September 24, 2008
Pitt Professor to Be Honored for Scholarship, Love of City
By Craig Smith
Edward Muller grew up in Regent Square, listening to Pirates games on the radio and watching the comings and goings around the neighborhood.He said those observations helped him in his teaching career at the University of Pittsburgh.
"I must have been an observer as a kid," Muller said. "Growing up here left me with a set of intuitions."
Muller, 65, who teaches history and is director of Pitt's urban studies program, will be the subject of a symposium Friday at the William Pitt Student Union. "The Scholar in the Community," event will focus on the 2006 book "Before Renaissance: Planning in Pittsburgh, 1889-1943," which Muller co-authored with John Bauman.
After graduating from Dartmouth in 1965, Muller did his graduate work at the University of Wisconsin in Madison. He taught geography at the University of Maryland from 1970 to 1977, when he took a job teaching history at Pitt. He was chair of the history department from 1994-98
"One has to love the grittiness of the people, the heart of the people (in Pittsburgh)," he said. "There is a certain modesty here - - hard work, family and roots."
He tells his students the city is culturally conservative -- "look how long it took to get a Starbucks here" -- but said Pittsburgh is a city of "wonderful stories."
Those range from labor -- "its hardships, its triumphs" -- to a cast of characters that includes some "swashbuckling entrepreneurs," said Muller, who lives in O'Hara.
He is well-respected by his colleagues.
"Ted is a terrific historian. ... He is full of ideas about the urban experience and about the built environment," said Joel Tarr, professor of history at Carnegie Mellon University, who has collaborated with Muller on several articles.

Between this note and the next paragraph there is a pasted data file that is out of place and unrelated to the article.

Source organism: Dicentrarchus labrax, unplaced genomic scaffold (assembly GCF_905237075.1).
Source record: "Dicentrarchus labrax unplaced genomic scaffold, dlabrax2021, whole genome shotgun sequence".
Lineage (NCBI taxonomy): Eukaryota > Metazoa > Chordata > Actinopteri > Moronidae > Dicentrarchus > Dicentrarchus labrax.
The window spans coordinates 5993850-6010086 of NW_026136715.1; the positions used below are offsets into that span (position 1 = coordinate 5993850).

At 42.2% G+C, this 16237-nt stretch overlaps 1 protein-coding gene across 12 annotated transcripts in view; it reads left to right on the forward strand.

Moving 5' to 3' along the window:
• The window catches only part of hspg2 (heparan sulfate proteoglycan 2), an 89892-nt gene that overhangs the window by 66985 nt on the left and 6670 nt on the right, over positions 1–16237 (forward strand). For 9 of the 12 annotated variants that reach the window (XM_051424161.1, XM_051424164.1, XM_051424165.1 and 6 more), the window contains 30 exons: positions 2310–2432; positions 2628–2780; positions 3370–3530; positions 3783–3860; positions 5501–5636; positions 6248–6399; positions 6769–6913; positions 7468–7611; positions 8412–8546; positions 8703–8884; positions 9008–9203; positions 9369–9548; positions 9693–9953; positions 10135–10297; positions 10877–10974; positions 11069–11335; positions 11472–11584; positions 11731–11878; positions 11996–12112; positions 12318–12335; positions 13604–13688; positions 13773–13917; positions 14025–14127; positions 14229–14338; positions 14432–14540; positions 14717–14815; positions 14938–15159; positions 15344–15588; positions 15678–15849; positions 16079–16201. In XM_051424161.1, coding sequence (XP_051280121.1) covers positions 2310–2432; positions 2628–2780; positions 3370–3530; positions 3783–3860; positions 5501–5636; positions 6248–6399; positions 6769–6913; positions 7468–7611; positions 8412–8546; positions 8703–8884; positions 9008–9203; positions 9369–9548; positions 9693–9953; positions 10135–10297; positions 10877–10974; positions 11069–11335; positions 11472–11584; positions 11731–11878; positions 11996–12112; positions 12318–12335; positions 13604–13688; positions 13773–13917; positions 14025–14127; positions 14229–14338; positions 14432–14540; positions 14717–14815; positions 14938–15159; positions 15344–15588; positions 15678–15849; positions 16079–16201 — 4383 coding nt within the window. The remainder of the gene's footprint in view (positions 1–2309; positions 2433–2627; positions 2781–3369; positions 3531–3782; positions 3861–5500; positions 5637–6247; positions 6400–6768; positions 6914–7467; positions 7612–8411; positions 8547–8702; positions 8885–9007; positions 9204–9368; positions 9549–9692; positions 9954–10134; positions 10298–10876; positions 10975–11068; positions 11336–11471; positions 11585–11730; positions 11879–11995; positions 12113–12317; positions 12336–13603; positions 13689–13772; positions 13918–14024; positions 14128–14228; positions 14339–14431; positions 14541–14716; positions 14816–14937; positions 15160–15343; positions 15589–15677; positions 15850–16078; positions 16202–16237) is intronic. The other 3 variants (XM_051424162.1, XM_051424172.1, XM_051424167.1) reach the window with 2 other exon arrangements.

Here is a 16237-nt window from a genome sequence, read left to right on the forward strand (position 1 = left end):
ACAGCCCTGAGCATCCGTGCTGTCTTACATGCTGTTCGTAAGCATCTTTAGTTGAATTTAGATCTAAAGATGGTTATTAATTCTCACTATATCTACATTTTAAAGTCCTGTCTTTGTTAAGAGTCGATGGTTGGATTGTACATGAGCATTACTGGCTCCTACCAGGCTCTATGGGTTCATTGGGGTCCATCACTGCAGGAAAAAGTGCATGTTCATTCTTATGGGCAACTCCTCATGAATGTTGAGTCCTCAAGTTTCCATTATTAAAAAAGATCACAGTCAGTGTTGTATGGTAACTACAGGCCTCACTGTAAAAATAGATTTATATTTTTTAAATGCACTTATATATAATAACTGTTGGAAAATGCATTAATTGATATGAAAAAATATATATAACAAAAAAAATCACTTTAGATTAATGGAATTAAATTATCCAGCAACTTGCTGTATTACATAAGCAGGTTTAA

Muller became animated as he talks about his association with the Rivers of Steel National Heritage Foundation and urban geography. He was a founding member of the organization, serving nine years as its chairman.
Congress approved the Rivers of Steel National Heritage Area in 1996 to preserve the historic, cultural, and natural resources related to Big Steel and related industries. It encompasses more than 5,000 square miles in eight Western Pennsylvania counties.
"Ted has been one of our most important board members -- and we have a lot of good board members. I learned so much from him in school and in working with him over the years," said August Carlino, the group's current CEO, who was a student of Muller's at Pitt.
Muller likes to bike, hike and read -- mysteries are his favorite genre. He and his wife, Kathryn, have three children and six grandchildren.
Describing himself as a typical Pittsburgher, he said he loves football and has season tickets for Pitt basketball but concedes "my heart is in baseball."
He believes "Pittsburgh's time is going to come ... sooner, rather than later."
The housing market is a tremendous asset, the region has a beautiful environment and boasts numerous cultural, athletic and outdoor recreational activities.
Muller said he's seen the quality of both students and faculty climb over the years.
"It's been a joy to participate in that," he said.
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